Issue Date: January 15, 2007
ACS Award in Organometallic Chemistry
Sponsored by the Dow Chemical Co. Foundation
David Milstein of the Weizmann Institute of Science, Rehovot, Israel, has long been recognized by his peers as a powerhouse in the field of organometallic chemistry. He is now being honored for his myriad innovative contributions.
Milstein is best known for his pioneering research on metal-mediated activation and functionalization of very strong chemical bonds. He and his coworkers have developed many group 8, 9, and 10 transition-metal complexes with specifically designed ligands that have proven useful to activate strong C-C, C-H, C-F, N-H, and O-H bonds.
"David is one of the most innovative and productive scientists working in the area of organometallic chemistry in the world today," notes Robert G. Bergman, a chemistry professor at the University of California, Berkeley.
"No one has done more than Milstein to elucidate the factors that control these types of demanding chemical processes," adds chemistry professor Harry B. Gray of California Institute of Technology. "All together, his work on the activation of inert substrates represents a landmark in organometallic chemistry."
Milstein, 59, received a Ph.D. in chemistry from Hebrew University of Jerusalem, in Israel. He carried out postdoctoral research in the U.S. at Colorado State University and at the University of Iowa. In 1979, Milstein joined DuPont Central Research & Development in Wilmington, Del., where he became a group leader in the homogeneous catalysis area. In 1987, he took up an academic position at the Weizmann Institute, where he is now director of the Kimmel Center for Molecular Design.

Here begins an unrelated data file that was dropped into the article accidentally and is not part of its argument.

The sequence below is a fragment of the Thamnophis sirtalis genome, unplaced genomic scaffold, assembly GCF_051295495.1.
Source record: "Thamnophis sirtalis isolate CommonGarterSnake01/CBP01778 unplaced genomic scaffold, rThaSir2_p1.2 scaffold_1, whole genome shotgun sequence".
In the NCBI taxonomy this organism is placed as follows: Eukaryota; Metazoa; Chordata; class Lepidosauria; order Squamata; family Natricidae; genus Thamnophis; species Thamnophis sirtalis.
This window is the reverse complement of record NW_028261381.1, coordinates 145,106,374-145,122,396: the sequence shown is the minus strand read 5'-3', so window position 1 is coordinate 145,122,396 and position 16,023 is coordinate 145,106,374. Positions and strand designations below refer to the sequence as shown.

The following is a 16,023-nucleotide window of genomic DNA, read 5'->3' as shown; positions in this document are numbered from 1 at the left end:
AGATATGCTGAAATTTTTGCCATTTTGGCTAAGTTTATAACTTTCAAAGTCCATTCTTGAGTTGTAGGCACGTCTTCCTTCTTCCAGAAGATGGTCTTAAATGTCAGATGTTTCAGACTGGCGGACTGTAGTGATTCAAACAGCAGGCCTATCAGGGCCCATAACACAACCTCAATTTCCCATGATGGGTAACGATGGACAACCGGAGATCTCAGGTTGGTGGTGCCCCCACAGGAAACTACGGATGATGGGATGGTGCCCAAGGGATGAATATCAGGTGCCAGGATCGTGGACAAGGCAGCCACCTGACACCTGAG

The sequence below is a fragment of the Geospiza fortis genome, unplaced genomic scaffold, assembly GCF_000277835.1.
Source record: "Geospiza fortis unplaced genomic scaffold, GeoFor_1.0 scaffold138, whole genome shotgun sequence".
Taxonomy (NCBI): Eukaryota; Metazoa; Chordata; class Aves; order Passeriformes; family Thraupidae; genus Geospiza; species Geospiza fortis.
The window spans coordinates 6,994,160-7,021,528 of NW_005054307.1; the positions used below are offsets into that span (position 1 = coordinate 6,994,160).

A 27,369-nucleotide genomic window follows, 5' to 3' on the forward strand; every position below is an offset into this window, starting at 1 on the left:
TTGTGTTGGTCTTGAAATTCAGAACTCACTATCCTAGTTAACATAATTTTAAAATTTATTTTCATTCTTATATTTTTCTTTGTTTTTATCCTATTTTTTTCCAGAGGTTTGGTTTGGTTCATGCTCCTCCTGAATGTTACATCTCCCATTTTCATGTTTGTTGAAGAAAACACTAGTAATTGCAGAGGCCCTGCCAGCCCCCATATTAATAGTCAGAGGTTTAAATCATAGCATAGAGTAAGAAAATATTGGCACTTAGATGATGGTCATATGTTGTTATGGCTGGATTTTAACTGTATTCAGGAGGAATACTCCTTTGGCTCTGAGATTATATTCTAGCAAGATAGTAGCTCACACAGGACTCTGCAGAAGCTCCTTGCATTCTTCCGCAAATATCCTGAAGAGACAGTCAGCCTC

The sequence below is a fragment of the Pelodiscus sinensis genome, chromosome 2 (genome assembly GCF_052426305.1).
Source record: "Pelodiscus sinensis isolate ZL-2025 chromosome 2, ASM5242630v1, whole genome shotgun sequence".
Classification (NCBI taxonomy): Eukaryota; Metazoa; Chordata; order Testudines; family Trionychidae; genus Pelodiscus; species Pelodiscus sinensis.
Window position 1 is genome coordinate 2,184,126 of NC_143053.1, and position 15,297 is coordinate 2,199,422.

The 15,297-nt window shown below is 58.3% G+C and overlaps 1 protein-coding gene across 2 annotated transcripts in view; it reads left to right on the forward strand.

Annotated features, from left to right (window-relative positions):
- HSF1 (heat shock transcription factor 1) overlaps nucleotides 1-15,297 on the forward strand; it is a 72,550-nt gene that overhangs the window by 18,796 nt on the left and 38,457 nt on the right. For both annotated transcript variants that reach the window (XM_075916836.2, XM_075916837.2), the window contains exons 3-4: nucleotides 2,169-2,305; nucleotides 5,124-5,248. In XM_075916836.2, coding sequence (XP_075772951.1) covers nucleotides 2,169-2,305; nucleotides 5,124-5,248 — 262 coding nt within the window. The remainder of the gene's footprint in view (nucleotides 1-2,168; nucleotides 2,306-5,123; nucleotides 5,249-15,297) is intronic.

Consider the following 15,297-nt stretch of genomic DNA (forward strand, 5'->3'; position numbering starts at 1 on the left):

Milstein's important contributions to organometallic chemistry began early in his career. While a postdoc, Milstein and his adviser, John K. Stille, discovered the Stille coupling reaction that is now widely used in the synthesis of pharmaceuticals. It's a useful method for new C-C bond formation that uses a palladium catalyst to couple an organic halide with an organotin compound.
His subsequent pioneering contributions include a 1993 Nature paper describing insertion of a rhodium complex into a strong C-C bond using a pincer-type substrate that helps draw the metal center to the hard-to-access C-C bond (Nature 1993, 364, 699). This paper is considered a classic for establishing a general strategy for C-C activation in homogeneous systems.
Another groundbreaking piece of work was Milstein's 1994 Science paper on activation of the notoriously inert C-F bond in reactions of fluorinated benzenes with silanes or hydrogen using a rhodium catalyst (Science 1994, 265, 359). Milstein also demonstrated that arranging a metal complex in an ordered monolayer can have remarkable effects on catalysis (Science 1997, 278, 2100).
Milstein has also contributed many pathbreaking papers on N-H and O-H activation, including insertion of iridium complexes into the N-H bond of ammonia and the O-H bond of water. Another example is his recently reported direct conversion of primary alcohols to esters and H2 using a pincer-type ruthenium catalyst (J. Am. Chem. Soc. 2005, 127, 10840).
His group also pioneered methods for catalytic activation and functionalization of aryl chlorides and of arenes. Other accomplishments, from his work on metal-promoted dearomatization, include synthesis of the first metallaquinone (a quinone in which one of the oxygen atoms has been replaced by ruthenium) and generation and controlled release of biologically active quinone methides. Yet another example was the use of a sulfur ylide instead of a diazo compound as a safer precursor to prepare transition-metal carbene catalysts.
"Milstein's highly impressive achievements and contributions spanning his scientific career have already left an everlasting impact on chemistry," comments Ronny Neumann, a chemistry colleague at Weizmann.
The award address will be presented before the Division of Organic Chemistry.
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